Corporate PPAs are used by the developers to obtain funding for the construction of their facilities and delivery of the agreed power. Until the generator’s facilities are completed there is a risk of delays or issues in the construction of the plant and, therefore, in the delivery of the contracted power supply. To mitigate such risk, it is important to analyse the developer’s background and its capability of delivering the project on time and include provisions in the PPA regarding construction and delivery milestones. Another way to mitigate such risk is requesting the presentation  by the developer of a performance bond.


Renewable sources, especially wind and solar, are intermittent and, therefore, may generate contractual exposures for the offtaker or for the generator, depending on the contract structure. The Brazilian power market has been mitigating this risk by contracting an energy broker that may provide the remaining power when the renewable sources included in the corporate PPA do not perform as expected. Additionally, corporate PPAs in Brazil generally contain specific provisions regarding supply obligations and guarantees.


Brazilian power market is divided into four submarkets, which may present different spot prices among them. Therefore, if the consumer is in a different submarket of the generator, even if the amount produced is the same as the amount consumed, there may be some positive or negative amounts that need to be settled. This difference between submarket prices may create risks for both the offtaker and the generator. In order to minimize such risks one strategy is purchasing electricity from a generator that is located in the same submarket of the offtaker; this alternative, however, is not always available due to certain conditions, including technical and geographical ones. An alternative that has been used by the power market to address this matter is including energy brokers in the PPA contractual structure to manage the submarket risk, due to their diversified portfolio. Another alternative is including provisions that anticipate the costs of submarket swaps, so both parties have more predictability and may better allocate their risks.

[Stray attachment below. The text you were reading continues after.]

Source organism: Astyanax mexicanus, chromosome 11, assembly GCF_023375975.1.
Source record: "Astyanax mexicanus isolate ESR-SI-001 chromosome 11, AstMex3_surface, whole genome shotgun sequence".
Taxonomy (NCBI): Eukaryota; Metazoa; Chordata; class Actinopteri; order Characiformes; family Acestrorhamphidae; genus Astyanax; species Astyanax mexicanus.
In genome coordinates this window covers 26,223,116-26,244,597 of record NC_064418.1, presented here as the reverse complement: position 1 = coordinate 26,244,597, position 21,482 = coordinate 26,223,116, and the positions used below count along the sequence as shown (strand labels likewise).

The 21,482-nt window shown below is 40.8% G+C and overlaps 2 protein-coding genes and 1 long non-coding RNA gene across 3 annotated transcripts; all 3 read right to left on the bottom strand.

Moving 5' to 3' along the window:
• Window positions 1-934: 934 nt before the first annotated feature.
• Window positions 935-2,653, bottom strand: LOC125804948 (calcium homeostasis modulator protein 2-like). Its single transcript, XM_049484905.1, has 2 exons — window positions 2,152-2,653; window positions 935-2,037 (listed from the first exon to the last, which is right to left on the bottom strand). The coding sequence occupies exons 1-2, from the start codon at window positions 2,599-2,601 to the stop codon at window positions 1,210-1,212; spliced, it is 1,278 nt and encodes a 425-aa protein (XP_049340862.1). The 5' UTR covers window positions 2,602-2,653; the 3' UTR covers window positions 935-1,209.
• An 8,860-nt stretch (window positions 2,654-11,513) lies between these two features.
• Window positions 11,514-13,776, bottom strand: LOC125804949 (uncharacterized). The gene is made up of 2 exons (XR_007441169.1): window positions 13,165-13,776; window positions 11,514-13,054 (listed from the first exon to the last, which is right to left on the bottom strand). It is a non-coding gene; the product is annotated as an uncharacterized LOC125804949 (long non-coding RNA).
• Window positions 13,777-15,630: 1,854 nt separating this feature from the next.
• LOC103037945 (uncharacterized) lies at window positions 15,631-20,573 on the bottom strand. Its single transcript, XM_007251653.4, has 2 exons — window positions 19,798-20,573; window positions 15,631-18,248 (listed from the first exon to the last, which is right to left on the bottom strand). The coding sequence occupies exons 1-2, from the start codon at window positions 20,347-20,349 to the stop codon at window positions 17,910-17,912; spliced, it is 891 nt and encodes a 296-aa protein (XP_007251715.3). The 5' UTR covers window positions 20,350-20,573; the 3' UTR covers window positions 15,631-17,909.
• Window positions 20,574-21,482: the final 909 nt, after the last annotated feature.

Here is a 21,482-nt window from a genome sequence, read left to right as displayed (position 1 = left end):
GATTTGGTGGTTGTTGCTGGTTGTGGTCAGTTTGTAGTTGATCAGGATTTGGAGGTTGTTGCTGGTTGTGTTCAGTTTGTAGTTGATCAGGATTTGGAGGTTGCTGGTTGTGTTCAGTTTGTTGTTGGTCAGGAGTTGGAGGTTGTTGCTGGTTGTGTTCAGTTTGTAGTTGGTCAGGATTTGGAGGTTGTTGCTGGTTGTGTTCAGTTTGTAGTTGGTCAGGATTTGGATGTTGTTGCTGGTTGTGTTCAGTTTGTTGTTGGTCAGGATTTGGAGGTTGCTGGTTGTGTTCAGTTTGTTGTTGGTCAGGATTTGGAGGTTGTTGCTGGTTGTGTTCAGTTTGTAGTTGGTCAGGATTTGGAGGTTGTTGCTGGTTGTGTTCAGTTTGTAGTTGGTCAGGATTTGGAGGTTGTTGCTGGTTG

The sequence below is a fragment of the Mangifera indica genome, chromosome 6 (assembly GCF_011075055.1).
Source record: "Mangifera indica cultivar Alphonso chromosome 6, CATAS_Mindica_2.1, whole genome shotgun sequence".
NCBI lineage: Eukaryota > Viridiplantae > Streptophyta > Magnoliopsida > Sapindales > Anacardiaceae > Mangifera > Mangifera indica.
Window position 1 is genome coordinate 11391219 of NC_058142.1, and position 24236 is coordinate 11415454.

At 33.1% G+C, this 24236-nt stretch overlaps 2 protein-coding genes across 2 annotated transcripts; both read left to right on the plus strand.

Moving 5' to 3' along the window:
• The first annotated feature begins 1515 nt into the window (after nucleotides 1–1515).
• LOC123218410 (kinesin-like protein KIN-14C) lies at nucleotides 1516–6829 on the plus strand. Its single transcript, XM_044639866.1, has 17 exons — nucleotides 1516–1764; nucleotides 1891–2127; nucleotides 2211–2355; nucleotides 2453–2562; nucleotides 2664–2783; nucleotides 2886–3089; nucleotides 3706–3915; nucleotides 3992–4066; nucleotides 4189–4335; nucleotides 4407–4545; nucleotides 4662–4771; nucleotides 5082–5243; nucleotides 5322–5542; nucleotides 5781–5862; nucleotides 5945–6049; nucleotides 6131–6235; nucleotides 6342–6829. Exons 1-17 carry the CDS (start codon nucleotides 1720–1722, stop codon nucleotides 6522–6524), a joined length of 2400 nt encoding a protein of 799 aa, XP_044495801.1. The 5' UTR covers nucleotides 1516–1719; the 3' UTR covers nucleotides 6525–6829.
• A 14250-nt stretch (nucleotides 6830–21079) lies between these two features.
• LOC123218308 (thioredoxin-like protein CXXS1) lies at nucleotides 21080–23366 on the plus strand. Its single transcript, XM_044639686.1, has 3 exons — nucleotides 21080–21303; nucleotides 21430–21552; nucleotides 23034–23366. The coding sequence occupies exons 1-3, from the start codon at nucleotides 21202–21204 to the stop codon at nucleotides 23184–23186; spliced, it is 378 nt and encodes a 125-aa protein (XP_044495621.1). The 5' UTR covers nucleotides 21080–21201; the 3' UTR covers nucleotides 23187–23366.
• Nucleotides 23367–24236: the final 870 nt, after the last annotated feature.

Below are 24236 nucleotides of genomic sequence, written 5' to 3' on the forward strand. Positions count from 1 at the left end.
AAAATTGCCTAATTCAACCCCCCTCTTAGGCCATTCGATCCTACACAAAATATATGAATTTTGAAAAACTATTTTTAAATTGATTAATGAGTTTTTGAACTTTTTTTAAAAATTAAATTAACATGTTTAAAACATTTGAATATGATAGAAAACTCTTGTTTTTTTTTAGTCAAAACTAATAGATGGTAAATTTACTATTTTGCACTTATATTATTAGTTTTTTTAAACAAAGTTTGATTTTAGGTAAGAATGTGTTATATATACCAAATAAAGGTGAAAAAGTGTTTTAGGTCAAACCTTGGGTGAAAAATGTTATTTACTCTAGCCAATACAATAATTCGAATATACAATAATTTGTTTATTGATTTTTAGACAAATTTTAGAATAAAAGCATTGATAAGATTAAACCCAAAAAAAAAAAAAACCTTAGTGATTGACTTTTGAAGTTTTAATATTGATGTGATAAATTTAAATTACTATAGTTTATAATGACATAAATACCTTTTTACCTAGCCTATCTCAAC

Last modified 16 Dec 2020

The green energy boom in Chile is mainly explained by the internal conditions of our country, where an investment-friendly business environment is combined with policies and actions of the authority and civil society, which have given a strong signal to facilitate and mobilize towards green energy generation and consumption.

This has allowed that by 2020 a little more than 20 percent of the energy that is supplied to the national electricity system comes from NCRE.

At the beginning of the year 2020, the main challenges to work on in relation to NCRE were: modification of the green tax, regulating the development of diesel power plants, the storage of ERNC and the robustness of transmission lines, among others.

On January 24, 2020, the modification of the green taxes was made official, after 17 months of discussion in the National Congress. The main effect of the modification is that all polluting sources that exceed the threshold established in the Law (100 or more annual tons of particulate material or 25,000 or more annual tons of CO2) must pay this tax.